OK, I'm going to give my comments on the linked article by quoting the article below, with my comments (and personal interpretation) inline:
US President Bush has signed into law a $388 billion (E292 billion) appropriations package which includes provisions regarding satellite reception. The new law, the Satellite Home Viewer Extension and Reauthorization Act (SHVERA) of 2004, gives the satellite TV industry 18 months to phase out a two-dish solution for reception of a certain set of local services, an item that targets EchoStar and its use of two dishes for receiving a select set of local TV channels for a number of markets.
This doesn't really do anything but set up our ability to receive Lil and SV (significantly viewed) stations with a single-dish, instead of a multi-dish setup. Nothing here to indicate a change in who can and can't receive HD distant networks
The act also includes a provision allowing satellite TV to deliver "significantly viewed" stations to consumers who live outside the station's home market. In addition, the new provisions extend for five years the compulsory license that allows DBS services to provide super-stations and distant network signals.
Without getting into the arcane, complex, legalistic and conflicting definitions of "significantly viewed," Greene county, in the latest version of the SHVERA document (at http://hraunfoss.fcc.gov/edocs_publi...CC-05-24A1.pdf
), only has the *local* NBC, CBS, ABC and Fox affiliates listed as "significantly viewed". All of these are already locally broadcast OTA and available on both cable and via DBS Lil subscriptions (along with the non-mentioned-by-SHVERA PBS, UPN and WB networks), and, of these, only NBC (and the non-SV PBS) offers any HD OTA signal (*not* available anywhere except OTA). No joy, here either, I'm afraid.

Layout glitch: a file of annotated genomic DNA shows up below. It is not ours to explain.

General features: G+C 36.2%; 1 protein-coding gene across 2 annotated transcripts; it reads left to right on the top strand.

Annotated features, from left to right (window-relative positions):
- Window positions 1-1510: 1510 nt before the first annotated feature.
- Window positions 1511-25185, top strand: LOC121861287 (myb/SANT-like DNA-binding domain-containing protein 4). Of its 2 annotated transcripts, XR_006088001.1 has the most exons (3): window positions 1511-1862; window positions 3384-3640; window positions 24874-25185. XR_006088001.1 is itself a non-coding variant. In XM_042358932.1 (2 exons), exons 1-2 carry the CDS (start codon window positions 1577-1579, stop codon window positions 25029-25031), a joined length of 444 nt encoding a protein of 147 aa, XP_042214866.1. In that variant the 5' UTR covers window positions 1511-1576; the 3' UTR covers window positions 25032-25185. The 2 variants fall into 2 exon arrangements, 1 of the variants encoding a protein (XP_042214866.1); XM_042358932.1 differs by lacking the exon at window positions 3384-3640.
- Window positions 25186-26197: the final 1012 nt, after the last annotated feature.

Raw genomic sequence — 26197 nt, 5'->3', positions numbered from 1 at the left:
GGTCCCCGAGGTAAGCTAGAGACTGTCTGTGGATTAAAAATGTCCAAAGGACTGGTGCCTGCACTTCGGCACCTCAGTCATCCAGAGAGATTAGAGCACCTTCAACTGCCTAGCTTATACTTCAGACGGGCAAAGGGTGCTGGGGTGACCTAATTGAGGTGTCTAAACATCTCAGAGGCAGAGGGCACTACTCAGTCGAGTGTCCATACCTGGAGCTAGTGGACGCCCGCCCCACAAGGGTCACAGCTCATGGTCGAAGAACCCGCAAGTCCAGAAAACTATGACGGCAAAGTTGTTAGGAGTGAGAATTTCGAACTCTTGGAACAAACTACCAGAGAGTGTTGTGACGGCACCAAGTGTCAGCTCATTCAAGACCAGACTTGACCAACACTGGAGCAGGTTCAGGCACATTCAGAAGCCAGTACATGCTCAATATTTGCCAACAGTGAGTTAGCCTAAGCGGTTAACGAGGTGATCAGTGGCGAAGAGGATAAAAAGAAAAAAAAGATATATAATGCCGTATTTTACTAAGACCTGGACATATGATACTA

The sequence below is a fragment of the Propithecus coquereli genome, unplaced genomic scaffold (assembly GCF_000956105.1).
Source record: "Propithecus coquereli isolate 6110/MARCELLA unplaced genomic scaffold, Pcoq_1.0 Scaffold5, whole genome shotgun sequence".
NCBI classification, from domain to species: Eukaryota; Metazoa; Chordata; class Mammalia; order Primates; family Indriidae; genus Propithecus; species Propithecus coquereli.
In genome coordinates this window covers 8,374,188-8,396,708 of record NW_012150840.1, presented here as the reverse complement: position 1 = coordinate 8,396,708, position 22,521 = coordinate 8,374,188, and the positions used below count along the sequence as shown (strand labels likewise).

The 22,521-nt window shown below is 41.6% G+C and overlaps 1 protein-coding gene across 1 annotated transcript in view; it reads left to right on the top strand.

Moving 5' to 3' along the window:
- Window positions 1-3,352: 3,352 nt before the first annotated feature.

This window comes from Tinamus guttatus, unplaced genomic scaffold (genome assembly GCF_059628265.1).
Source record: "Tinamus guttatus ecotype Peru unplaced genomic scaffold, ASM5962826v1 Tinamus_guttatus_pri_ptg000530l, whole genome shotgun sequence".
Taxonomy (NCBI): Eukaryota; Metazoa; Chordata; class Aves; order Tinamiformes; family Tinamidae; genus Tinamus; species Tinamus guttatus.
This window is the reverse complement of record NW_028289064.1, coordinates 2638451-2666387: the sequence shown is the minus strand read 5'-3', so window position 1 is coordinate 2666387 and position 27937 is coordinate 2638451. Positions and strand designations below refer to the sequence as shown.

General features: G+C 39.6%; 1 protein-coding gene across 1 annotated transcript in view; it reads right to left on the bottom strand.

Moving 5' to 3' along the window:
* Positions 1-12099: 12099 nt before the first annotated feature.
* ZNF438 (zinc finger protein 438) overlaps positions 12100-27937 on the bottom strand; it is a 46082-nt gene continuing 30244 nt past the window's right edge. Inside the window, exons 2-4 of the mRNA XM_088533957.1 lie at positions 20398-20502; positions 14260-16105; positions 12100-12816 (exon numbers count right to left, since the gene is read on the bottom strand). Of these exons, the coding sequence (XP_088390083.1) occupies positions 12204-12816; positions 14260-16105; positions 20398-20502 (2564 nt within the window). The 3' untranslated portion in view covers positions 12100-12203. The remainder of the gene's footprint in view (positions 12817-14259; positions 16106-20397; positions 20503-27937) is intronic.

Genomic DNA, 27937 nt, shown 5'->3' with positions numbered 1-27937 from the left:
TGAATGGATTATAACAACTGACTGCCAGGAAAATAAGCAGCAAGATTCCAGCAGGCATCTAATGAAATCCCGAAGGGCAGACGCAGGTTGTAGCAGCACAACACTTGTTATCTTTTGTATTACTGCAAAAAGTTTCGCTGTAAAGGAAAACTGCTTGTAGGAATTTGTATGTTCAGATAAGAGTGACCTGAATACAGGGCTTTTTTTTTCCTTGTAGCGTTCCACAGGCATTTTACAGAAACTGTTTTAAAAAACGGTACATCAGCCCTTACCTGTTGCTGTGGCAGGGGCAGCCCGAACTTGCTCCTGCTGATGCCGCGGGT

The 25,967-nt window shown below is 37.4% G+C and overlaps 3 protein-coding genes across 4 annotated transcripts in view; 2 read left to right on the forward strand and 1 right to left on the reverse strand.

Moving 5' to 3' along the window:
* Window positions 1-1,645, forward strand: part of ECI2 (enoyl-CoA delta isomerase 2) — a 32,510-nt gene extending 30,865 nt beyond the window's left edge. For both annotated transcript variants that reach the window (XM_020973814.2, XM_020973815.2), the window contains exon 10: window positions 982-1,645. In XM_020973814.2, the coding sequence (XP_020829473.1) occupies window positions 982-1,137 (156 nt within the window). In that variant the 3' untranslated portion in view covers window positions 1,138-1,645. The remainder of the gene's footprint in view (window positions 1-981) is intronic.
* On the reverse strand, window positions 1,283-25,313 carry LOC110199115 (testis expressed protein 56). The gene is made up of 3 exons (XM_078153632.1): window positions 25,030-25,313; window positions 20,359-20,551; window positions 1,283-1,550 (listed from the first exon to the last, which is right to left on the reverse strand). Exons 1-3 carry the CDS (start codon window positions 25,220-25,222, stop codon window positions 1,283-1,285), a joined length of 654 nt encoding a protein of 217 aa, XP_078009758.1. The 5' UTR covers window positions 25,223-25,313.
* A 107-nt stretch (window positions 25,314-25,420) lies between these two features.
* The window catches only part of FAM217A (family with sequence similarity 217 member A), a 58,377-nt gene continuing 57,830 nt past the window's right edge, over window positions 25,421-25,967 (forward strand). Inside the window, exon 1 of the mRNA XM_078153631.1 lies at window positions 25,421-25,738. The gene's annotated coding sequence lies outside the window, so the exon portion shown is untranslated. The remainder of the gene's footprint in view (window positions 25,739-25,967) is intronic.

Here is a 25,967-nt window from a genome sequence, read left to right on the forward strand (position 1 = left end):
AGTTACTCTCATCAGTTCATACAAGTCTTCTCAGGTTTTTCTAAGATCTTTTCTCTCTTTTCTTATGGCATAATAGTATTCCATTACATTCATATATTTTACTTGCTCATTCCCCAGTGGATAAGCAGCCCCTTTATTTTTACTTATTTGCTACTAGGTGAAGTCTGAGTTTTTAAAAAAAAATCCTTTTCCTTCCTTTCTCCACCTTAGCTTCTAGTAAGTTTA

As for the "super-stations" and "distant network signals" language, there is nothing here except a 5-year extension of the current unremarkable and useless state of affairs, which prevents those of us in at least a class B contour (everyone in Greene county) from receiving DNS in either SD or HD form, without a waiver or a grandfathered DNS service. Hopefully, D* and E* will offer HD superstations to us at some point. Won't help with first-run major network programming, though.
SHVERA also allows for the creation of a "digital white area," which will allow satellite TV companies to deliver distant broadcast digital and high-definition signals to consumers who cannot receive a local digital TV signal.
There seems to be conflicting information and interpretations over whether this language actually was included in the signed legislation, but, even if it was, the language above only indicates the possibility that we can receive DNS and HD programming if we can't receive a local "digital" TV signal. Digital is *not* equal to HD, and the current non-HD-broadcasting affiliates (everyone but NBC and PBS) have been clear that they intend to take advantage of their ability to broadcast SD digital (instead of HD) to prevent those in the broadcast area from legally subscribing to alternative HD sources. All this while they also state that they have no plans to implement HD broadcasts until forced to do so by currently non-existent legislation (including the SHVERA referenced above).
I find nothing in this article to lend support to the belief that anyone in Greene county that wants to will be able to legally subscribe to HD distant networks delivered by a digital satellite service (or a cable service either, for that matter) anytime in the near (or forseeable) future.
Again, I most sincerely hope I'm wrong.